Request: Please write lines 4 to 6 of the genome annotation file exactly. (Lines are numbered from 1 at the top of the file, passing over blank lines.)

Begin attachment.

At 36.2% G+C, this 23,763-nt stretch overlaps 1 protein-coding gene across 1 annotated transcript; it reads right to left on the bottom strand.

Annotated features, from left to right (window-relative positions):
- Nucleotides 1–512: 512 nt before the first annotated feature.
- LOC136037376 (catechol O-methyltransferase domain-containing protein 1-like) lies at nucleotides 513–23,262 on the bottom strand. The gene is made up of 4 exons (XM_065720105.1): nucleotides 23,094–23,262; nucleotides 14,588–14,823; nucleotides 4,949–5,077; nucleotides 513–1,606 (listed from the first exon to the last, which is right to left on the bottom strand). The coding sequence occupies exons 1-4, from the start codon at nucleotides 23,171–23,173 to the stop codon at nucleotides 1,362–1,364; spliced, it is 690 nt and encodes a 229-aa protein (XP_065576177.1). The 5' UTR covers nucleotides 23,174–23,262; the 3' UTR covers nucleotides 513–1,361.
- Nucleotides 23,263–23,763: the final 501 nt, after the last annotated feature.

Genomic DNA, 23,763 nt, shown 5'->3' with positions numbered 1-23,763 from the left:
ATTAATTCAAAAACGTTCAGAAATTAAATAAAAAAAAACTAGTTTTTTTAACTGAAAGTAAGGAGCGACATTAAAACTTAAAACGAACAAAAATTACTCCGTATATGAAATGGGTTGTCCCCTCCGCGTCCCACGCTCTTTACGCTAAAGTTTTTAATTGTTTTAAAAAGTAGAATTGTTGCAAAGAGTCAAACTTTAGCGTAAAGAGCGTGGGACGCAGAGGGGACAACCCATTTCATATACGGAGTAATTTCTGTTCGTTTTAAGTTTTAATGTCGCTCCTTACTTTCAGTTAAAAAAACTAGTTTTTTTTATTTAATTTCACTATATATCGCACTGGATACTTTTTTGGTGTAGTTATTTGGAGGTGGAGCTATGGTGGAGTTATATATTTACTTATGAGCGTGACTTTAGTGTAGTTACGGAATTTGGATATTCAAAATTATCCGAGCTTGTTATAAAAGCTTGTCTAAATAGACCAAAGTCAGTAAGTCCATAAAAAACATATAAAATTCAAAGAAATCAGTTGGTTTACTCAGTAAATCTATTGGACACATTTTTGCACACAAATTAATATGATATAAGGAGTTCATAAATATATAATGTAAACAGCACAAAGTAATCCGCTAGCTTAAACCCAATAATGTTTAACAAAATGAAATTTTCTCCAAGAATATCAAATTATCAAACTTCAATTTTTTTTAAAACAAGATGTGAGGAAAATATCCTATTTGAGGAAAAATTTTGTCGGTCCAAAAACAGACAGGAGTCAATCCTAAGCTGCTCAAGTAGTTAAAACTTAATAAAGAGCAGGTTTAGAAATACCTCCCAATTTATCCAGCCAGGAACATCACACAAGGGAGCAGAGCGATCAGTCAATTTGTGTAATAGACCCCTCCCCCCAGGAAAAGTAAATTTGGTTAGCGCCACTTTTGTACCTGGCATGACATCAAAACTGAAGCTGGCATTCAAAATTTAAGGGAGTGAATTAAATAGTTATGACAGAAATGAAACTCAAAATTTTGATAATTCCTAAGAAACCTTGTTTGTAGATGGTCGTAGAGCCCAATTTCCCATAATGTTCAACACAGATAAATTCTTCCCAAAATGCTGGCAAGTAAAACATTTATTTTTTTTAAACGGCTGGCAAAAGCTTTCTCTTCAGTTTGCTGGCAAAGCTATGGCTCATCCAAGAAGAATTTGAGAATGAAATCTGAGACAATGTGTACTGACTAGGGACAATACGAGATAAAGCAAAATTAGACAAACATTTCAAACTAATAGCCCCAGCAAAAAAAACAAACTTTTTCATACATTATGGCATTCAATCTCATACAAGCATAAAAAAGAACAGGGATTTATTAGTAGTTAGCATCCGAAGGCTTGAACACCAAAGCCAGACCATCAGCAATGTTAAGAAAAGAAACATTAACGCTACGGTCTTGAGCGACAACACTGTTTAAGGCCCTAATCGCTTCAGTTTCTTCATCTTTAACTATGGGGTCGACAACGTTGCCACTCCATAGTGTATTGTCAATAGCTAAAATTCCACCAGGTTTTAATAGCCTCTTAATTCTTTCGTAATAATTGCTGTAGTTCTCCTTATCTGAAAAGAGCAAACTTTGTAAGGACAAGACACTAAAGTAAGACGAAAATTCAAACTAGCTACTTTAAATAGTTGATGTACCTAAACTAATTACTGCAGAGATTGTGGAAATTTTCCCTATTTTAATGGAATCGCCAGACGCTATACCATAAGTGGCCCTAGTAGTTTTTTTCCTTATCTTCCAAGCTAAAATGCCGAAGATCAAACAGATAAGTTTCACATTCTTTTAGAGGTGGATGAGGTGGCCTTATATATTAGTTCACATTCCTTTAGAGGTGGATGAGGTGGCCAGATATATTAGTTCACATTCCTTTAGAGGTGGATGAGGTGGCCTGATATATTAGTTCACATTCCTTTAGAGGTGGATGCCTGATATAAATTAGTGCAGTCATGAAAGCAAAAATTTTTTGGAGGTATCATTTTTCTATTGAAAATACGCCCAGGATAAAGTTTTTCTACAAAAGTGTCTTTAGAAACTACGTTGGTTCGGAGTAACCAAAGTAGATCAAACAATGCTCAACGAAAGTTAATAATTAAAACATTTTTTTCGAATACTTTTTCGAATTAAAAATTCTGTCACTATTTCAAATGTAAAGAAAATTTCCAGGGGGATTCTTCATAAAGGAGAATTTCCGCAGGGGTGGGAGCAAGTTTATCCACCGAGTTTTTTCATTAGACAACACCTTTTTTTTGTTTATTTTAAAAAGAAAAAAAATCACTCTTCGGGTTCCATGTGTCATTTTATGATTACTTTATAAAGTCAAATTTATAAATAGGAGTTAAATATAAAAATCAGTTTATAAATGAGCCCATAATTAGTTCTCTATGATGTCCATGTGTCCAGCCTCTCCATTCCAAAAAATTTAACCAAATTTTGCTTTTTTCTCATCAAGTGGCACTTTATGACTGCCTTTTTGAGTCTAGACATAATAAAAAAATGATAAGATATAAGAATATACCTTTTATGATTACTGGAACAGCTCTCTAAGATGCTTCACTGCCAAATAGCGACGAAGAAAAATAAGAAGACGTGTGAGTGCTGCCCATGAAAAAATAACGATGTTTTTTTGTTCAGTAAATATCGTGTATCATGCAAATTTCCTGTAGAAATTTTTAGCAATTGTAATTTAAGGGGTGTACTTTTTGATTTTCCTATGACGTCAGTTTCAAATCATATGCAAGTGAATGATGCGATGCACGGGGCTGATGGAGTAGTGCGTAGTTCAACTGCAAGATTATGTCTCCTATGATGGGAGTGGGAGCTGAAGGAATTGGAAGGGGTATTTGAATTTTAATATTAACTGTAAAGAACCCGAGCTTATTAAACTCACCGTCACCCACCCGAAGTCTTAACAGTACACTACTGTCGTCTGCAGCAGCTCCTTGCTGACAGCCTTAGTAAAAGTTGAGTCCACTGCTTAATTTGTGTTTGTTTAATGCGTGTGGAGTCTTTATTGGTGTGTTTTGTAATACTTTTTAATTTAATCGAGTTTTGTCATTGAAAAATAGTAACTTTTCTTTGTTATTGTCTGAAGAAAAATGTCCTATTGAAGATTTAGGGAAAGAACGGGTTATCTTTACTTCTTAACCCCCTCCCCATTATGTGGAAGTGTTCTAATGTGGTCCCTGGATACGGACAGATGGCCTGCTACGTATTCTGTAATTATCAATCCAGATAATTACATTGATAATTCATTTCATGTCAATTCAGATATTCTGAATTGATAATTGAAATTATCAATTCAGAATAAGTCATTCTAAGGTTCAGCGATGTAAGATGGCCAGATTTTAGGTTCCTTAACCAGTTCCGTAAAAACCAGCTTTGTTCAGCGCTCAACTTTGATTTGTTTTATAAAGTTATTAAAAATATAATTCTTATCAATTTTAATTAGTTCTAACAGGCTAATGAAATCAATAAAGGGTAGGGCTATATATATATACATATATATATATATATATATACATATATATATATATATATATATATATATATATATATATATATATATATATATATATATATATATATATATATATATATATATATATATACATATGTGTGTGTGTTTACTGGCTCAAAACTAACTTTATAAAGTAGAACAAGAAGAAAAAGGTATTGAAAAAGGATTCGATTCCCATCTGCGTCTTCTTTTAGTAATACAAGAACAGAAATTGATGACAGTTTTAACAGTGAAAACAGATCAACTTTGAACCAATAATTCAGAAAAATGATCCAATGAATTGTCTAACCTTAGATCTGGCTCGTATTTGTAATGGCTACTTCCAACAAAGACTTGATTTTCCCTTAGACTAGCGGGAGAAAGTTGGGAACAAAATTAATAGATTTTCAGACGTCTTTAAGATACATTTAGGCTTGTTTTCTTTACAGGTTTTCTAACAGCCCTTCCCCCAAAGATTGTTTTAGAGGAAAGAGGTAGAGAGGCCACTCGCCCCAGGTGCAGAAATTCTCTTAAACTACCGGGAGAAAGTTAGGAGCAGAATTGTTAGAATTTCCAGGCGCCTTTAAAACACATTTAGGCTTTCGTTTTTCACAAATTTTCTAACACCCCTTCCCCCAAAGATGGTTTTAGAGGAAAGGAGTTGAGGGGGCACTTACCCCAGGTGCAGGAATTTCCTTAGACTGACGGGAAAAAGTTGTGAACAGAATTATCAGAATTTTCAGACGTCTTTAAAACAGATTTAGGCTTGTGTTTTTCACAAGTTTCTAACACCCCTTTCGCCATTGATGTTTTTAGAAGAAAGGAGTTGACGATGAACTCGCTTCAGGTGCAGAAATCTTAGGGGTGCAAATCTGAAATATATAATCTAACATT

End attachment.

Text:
- LOC136037376 (catechol O-methyltransferase domain-containing protein 1-like) lies at nucleotides 513–23,262 on the bottom strand. The gene is made up of 4 exons (XM_065720105.1): nucleotides 23,094–23,262; nucleotides 14,588–14,823; nucleotides 4,949–5,077; nucleotides 513–1,606 (listed from the first exon to the last, which is right to left on the bottom strand). The coding sequence occupies exons 1-4, from the start codon at nucleotides 23,171–23,173 to the stop codon at nucleotides 1,362–1,364; spliced, it is 690 nt and encodes a 229-aa protein (XP_065576177.1). The 5' UTR covers nucleotides 23,174–23,262; the 3' UTR covers nucleotides 513–1,361.
- Nucleotides 23,263–23,763: the final 501 nt, after the last annotated feature.

Genomic DNA, 23,763 nt, shown 5'->3' with positions numbered 1-23,763 from the left: